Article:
30 August- Wisconsin state health officials recently issued a warning concerning mosquito-related illnesses following the reports of the first Eastern equine encephalitis (EEE) activity this year in four horses, one each in Monroe, Burnett, Calumet and Marquette counties. EEE is spread through the bite of a mosquito carrying the virus, which mosquitoes can get after biting an infected bird. While horses can't spread EEE directly to humans or even to mosquitoes that bite them, a case of EEE in a horse confirms that some mosquitoes in the area are infected with the virus and may spread EEE to people and other animals. Symptoms of EEE in humans include the sudden onset of fever, chills, and body and joint aches. EEE infection can develop into severe encephalitis, resulting in headache, disorientation, tremors, seizures, and paralysis. Permanent brain damage, coma, and death may also occur in some cases. These symptoms are similar to those caused by West Nile virus (WNV) another illness spread by mosquitoes that is most commonly spread during late summer, though WNV is less likely to cause severe illness or death. On average, 44 human cases of illnesses spread by mosquitoes in Wisconsin are reported to public health each year. Since many infections cause mild illness that goes undiagnosed, the actual number of Wisconsin cases is likely to be much higher. Outbreak News Today External Link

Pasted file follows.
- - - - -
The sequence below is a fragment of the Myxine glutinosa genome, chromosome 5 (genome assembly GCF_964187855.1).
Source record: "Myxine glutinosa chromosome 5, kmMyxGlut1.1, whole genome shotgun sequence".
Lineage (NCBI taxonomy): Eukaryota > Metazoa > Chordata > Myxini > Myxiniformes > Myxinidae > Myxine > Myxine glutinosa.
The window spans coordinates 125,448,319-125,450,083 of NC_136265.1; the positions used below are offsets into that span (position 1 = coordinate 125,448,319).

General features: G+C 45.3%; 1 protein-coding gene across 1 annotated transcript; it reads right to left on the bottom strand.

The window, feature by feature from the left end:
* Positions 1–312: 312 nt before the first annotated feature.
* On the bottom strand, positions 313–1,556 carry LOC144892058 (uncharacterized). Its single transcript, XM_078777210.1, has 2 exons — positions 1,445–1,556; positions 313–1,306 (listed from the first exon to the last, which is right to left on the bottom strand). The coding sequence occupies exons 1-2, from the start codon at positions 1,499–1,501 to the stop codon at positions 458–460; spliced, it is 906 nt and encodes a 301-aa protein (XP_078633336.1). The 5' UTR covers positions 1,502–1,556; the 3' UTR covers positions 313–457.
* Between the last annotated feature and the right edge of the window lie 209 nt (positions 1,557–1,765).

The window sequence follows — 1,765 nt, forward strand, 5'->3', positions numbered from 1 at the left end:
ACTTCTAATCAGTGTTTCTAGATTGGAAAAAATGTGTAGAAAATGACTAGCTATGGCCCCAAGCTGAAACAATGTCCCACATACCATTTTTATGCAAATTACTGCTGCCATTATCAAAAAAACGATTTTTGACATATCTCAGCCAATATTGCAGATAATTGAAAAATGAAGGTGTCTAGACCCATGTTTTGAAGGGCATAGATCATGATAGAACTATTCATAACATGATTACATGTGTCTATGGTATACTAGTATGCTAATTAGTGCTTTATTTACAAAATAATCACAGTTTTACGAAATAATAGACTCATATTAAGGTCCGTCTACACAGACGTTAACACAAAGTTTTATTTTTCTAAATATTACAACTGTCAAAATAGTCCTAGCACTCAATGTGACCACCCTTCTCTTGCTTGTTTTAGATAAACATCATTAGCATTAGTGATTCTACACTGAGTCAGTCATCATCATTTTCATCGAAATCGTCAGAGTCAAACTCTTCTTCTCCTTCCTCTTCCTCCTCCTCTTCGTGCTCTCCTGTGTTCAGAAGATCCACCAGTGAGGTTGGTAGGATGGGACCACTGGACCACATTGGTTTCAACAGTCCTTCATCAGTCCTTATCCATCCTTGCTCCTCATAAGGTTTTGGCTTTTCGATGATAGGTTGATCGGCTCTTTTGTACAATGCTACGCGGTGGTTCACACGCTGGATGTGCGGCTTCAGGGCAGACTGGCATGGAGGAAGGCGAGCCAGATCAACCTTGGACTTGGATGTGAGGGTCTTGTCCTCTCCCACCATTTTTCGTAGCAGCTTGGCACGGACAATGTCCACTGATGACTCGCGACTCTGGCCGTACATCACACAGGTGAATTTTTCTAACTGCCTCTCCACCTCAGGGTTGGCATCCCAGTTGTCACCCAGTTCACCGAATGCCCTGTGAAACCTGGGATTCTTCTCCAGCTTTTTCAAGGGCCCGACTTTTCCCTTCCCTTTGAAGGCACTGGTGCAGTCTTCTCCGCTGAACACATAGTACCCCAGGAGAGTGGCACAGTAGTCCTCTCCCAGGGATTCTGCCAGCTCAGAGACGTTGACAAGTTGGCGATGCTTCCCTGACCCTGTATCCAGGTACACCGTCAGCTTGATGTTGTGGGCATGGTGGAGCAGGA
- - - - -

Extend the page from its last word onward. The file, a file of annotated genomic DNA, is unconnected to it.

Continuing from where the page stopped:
How to handle the infuriating 'here we go again' feeling as the delta variant rages